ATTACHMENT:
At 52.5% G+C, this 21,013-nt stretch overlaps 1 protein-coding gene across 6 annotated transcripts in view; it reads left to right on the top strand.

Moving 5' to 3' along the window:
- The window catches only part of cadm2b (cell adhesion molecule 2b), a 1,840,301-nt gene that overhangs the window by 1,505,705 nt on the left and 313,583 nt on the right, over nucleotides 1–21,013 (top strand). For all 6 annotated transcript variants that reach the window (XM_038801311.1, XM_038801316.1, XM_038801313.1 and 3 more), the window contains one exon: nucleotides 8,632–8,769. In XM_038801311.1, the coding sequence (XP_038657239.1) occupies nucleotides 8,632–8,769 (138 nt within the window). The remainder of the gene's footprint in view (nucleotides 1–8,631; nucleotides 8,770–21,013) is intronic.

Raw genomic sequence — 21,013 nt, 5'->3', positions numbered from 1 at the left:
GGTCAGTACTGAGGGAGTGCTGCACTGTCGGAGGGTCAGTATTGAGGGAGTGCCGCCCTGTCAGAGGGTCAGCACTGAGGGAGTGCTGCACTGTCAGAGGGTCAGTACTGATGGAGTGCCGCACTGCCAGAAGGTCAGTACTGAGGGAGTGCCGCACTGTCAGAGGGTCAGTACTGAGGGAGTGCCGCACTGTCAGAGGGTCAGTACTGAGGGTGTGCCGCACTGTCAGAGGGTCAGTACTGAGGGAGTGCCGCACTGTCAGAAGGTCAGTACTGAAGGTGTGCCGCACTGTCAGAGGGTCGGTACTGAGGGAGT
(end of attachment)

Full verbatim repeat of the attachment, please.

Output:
At 52.5% G+C, this 21,013-nt stretch overlaps 1 protein-coding gene across 6 annotated transcripts in view; it reads left to right on the top strand.

Moving 5' to 3' along the window:
- The window catches only part of cadm2b (cell adhesion molecule 2b), a 1,840,301-nt gene that overhangs the window by 1,505,705 nt on the left and 313,583 nt on the right, over nucleotides 1–21,013 (top strand). For all 6 annotated transcript variants that reach the window (XM_038801311.1, XM_038801316.1, XM_038801313.1 and 3 more), the window contains one exon: nucleotides 8,632–8,769. In XM_038801311.1, the coding sequence (XP_038657239.1) occupies nucleotides 8,632–8,769 (138 nt within the window). The remainder of the gene's footprint in view (nucleotides 1–8,631; nucleotides 8,770–21,013) is intronic.

Raw genomic sequence — 21,013 nt, 5'->3', positions numbered from 1 at the left:
GGTCAGTACTGAGGGAGTGCTGCACTGTCGGAGGGTCAGTATTGAGGGAGTGCCGCCCTGTCAGAGGGTCAGCACTGAGGGAGTGCTGCACTGTCAGAGGGTCAGTACTGATGGAGTGCCGCACTGCCAGAAGGTCAGTACTGAGGGAGTGCCGCACTGTCAGAGGGTCAGTACTGAGGGAGTGCCGCACTGTCAGAGGGTCAGTACTGAGGGTGTGCCGCACTGTCAGAGGGTCAGTACTGAGGGAGTGCCGCACTGTCAGAAGGTCAGTACTGAAGGTGTGCCGCACTGTCAGAGGGTCGGTACTGAGGGAGT